5. Vpu Viroporin as a Therapeutic Target

The contribution of Vpu to virus transmission and also its persistence along the disease progression highlight the considerable therapeutic potential of this viroporin [104]. To date, the majority of efforts to develop specific anti-Vpu drugs have concentrated on the ability of viroporins to disturb ionic currents in membranes. This strategy has led to the search for inhibitors of other viroporins [105]. The first approaches to search for Vpu inhibitors utilized the measurement of ionic currents in artificial planar lipid bilayers [106], a methodology that led to the discovery of 5-(N,N-Hexamethylene) amiloride (HMA) as the first Vpu inhibitor [107]. Further evaluation of HMA in cellular models, unfortunately, demonstrated HMA to have low effectiveness due to its low selectivity index. Additional studies with amiloride analogues resulted in the discovery of a second inhibitor of Vpu ion channel activity, BIT225 [108]. The synthesized drug also inhibits the ion channel activity of the hepatitis C virus (HCV) viroporin, p7 [109]. This new compound demonstrated a superior selectivity index and has entered into phase two clinical trials. Recent data released from the BIT225 licensing company suggest its efficacy in HIV/HCV coinfected patients when used in combination with HCV drugs.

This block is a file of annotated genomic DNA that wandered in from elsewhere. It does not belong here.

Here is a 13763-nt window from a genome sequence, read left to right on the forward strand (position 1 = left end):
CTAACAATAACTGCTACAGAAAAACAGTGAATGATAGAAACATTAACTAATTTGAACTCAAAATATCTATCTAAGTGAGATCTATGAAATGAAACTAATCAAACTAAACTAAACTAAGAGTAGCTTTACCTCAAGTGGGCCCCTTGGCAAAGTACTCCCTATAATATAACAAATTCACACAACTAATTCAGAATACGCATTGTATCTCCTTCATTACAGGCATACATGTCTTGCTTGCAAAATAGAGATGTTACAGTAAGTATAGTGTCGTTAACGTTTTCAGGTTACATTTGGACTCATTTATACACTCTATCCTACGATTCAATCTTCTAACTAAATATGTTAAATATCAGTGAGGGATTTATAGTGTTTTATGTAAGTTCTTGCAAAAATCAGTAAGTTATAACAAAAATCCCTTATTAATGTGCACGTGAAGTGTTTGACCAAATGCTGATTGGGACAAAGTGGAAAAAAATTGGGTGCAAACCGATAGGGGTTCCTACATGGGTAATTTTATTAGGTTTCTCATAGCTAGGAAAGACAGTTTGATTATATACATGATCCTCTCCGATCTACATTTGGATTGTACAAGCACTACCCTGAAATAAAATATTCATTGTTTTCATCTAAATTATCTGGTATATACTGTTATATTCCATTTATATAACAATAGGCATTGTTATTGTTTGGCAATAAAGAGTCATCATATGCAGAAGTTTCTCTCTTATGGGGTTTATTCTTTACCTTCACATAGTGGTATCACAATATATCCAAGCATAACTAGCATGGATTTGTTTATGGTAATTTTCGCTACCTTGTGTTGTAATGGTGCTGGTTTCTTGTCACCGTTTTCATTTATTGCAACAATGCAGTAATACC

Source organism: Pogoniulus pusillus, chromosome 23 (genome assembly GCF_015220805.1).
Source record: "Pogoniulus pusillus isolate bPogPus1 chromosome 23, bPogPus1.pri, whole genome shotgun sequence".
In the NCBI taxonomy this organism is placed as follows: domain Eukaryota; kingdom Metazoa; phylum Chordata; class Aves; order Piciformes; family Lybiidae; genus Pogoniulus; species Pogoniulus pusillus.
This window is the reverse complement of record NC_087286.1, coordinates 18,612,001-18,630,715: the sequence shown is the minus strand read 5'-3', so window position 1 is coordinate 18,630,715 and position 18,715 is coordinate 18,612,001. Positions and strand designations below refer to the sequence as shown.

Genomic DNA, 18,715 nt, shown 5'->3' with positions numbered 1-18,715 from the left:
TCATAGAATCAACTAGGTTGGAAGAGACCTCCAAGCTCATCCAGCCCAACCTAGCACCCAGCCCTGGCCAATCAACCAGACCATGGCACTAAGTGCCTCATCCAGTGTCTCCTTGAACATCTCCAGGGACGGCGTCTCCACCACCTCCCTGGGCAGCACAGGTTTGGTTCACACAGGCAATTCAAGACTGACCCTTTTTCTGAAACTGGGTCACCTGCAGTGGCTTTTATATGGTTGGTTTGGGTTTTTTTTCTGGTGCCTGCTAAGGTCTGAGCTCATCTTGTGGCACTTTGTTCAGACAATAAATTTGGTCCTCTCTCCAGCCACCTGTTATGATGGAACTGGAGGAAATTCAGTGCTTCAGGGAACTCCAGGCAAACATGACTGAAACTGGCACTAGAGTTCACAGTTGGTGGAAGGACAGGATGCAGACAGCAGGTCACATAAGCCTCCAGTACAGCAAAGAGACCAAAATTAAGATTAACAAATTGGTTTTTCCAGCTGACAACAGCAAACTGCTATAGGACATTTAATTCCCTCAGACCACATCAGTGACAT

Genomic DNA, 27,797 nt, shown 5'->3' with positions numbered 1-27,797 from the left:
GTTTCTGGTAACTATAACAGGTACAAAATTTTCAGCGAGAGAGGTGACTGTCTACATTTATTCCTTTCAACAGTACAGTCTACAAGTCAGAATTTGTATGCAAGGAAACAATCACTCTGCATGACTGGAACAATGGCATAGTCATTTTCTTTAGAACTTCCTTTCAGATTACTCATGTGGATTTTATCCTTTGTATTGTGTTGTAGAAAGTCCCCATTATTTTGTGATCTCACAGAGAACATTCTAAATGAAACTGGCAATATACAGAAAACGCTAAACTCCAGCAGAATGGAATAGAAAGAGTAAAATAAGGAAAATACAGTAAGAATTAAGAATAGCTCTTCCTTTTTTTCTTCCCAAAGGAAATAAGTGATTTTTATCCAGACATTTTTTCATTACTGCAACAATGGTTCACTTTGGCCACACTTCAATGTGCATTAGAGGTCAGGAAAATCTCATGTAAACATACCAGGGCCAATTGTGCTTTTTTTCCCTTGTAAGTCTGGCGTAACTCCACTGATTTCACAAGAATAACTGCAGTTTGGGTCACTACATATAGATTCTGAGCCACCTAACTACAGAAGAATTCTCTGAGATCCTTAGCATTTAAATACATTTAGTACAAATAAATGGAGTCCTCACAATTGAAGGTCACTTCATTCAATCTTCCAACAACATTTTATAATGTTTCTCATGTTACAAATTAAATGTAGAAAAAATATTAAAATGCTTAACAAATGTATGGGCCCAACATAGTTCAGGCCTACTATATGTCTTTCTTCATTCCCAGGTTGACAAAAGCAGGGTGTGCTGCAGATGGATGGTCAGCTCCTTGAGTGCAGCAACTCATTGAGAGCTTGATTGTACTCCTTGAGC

Evidence for functional complementation between Vpu and other viroporins have provided an alternative infection context to assess Vpu activity [65,110]. Thus, a single amino acid substitution in the Vpu transmembrane domain of a chimeric SIV/HIV virus (A19H) resulted in virus sensitization to rimantadine [111]. Consequently, the transmembrane domain of Vpu was proposed as an antiviral target. Further NMR structural analysis showed how this local change in the primary sequence affects secondary and tertiary structures of Vpu transmembrane peptide in lipid bilayers and alters drug binding to the viroporin [112]. Other recent studies have proposed alternative cellular models that are suitable for screening of inhibitors of full-length Vpu. Notably, the K+ dependent growth stimulation caused by Vpu protein in S. cerevisiae and also in Escherichia coli provides efficient cellular platforms to develop high–throughput screening assays [41,113]. Finally, Xenopus oocytes have also been used for drug testing for anti-Vpu activity by voltage clamp assays [114]. Clearly, inhibitors preselected with these phenotypic assays should be further validated in viral infections with representative pandemic strains.